I’m currently contributing a short, light-hearted political column to Hong Kong Time Out Magazine. Below is the uncut, original version of my latest piece…
Many Hong Kongers, particularly jet-setting expats, bear rather hefty carbon-footprints, so it’s naive to be too self-congratulatory when wielding reusable bags, recycling and buying organic. However, sometimes a worthwhile idea nurtured by a few can become mainstream in just a few years. This can be said for the Fair Trade movement in the UK, where recent visitors will notice that the accreditation symbol can be seen around every high street. Some entire towns, supermarkets and manufacturers are going 100% fair trade, and the founders want HK to develop a similar, meaningful culture of ethical buying.
HK’s first Fair Trade Fortnight was held last month, and although the organisers – Oxfam – admitted that it is still a tiny movement, it appears awareness is rising in the same way it did in Britain back in the 90s. As CafeDirect CEO Anne MacCaig explained at the opening conference in Wanchai, we’re currently seeing small grassroots efforts in churches, community groups and independent stores – and this is how it all began in the UK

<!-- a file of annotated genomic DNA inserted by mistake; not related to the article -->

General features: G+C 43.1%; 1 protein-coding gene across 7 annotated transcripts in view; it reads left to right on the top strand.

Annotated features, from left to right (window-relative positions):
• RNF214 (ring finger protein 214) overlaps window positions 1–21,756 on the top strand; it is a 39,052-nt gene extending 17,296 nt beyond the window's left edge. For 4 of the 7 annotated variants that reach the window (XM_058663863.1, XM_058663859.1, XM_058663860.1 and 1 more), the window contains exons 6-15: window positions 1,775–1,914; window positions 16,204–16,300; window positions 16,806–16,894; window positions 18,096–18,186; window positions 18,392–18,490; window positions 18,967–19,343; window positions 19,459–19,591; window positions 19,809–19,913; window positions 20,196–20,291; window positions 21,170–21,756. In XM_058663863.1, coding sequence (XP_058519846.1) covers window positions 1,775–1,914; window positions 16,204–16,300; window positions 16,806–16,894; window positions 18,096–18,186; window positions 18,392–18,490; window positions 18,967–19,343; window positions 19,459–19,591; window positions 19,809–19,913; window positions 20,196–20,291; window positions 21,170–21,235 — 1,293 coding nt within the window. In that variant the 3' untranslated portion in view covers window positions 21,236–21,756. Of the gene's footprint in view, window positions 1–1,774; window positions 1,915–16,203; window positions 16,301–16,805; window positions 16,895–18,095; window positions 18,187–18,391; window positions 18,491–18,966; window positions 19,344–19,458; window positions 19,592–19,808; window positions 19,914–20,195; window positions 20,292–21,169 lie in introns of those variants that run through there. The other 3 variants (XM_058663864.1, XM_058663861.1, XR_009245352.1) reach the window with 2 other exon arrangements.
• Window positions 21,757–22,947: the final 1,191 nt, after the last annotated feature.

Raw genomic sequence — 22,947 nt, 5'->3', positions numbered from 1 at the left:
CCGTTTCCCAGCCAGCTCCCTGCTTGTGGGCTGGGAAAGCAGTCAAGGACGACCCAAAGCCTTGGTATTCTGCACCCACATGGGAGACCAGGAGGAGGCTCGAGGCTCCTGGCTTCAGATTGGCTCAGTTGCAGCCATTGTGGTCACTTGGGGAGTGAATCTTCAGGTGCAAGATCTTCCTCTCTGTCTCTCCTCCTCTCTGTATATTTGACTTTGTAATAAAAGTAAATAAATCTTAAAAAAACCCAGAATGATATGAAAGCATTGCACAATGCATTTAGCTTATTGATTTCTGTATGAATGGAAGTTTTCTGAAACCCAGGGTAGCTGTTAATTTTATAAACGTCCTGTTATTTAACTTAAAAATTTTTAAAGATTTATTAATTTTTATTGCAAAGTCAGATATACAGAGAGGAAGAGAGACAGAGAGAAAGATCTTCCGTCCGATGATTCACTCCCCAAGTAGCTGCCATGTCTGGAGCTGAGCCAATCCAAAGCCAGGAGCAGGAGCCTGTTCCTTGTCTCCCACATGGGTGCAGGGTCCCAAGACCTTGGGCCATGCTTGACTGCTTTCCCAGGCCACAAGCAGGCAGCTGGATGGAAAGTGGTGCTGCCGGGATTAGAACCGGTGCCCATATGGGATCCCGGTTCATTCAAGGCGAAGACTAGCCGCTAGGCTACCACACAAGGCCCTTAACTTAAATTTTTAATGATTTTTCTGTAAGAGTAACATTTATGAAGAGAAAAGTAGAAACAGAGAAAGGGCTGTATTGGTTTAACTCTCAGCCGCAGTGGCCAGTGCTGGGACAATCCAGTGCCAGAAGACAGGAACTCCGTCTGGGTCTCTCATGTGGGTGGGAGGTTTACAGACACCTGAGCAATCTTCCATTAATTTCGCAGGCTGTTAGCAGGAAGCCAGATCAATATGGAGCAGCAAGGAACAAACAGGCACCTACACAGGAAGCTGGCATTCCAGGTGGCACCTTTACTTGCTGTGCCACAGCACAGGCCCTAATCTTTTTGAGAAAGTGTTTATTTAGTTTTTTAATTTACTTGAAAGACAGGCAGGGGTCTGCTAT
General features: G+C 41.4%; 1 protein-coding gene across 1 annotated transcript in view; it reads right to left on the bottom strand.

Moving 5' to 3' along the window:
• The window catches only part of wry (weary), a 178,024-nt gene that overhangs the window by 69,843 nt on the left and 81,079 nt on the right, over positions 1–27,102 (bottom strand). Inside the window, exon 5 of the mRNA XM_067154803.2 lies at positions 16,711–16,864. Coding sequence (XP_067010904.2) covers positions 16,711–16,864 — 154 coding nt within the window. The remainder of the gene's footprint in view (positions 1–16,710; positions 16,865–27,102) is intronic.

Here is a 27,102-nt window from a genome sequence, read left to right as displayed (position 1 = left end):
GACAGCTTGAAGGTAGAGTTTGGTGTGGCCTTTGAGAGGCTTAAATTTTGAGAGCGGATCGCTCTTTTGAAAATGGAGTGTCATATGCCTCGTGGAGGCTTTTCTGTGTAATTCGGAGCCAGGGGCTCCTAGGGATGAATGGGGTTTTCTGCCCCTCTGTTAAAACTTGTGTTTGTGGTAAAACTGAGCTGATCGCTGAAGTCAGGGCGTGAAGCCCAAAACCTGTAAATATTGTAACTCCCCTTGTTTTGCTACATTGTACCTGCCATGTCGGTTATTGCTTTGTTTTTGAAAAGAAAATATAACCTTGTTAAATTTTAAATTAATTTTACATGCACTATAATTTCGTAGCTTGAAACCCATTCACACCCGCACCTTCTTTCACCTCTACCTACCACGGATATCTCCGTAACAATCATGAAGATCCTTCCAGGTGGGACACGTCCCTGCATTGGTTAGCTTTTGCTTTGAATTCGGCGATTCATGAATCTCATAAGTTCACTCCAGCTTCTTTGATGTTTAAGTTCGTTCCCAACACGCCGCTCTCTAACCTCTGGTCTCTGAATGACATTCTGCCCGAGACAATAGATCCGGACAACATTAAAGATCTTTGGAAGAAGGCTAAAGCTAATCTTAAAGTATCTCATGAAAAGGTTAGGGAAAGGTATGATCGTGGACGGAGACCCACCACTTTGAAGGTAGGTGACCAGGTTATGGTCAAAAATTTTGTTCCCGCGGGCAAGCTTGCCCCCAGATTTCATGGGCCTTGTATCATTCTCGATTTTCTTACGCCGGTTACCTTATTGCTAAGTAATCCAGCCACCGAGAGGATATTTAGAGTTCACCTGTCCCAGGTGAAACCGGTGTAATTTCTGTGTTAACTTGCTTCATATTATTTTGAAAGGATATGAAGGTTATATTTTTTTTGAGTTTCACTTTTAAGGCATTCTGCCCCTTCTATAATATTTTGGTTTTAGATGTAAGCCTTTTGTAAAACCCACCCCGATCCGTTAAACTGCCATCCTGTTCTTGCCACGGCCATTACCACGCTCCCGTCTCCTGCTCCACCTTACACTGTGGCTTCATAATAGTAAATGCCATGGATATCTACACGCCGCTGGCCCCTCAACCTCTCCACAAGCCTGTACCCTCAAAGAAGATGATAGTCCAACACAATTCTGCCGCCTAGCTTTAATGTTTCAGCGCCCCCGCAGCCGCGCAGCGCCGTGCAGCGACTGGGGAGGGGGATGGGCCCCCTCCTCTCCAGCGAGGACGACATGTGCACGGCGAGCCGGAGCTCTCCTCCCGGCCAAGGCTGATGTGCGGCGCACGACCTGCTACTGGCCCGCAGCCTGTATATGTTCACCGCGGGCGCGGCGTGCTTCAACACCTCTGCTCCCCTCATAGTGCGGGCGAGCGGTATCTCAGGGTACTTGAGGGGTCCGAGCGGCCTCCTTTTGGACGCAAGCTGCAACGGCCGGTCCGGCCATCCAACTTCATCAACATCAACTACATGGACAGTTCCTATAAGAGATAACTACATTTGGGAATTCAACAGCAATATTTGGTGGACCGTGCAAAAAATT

Hong Kongers are a generous people; a recent HKU study found that 90% of citizens give to charity, donating almost $3000 each per year. With improved availability and promotion, this conscientiousness could easily spill over into buying habits. Oxfam found that 96% of us are willing to pay up to $10 more on such products. In order to prevent the momentum settling into a boutique shopping niche, we’d need to see an eventual tipping point whereby retailers begin responding and stocking more fairly traded items as the norm. (It shouldn’t be too difficult, as our city hosts an unfortunate duopoly of just two big supermarkets!)
Local free market thinking would deem fair trade to be a kind of subsidy or marketing ploy that impedes growth. However, any visitor to fairtradehk.org will see that Fair Trade codes can really help challenge injustice, inequality and promote sustainability for a better, fairer world.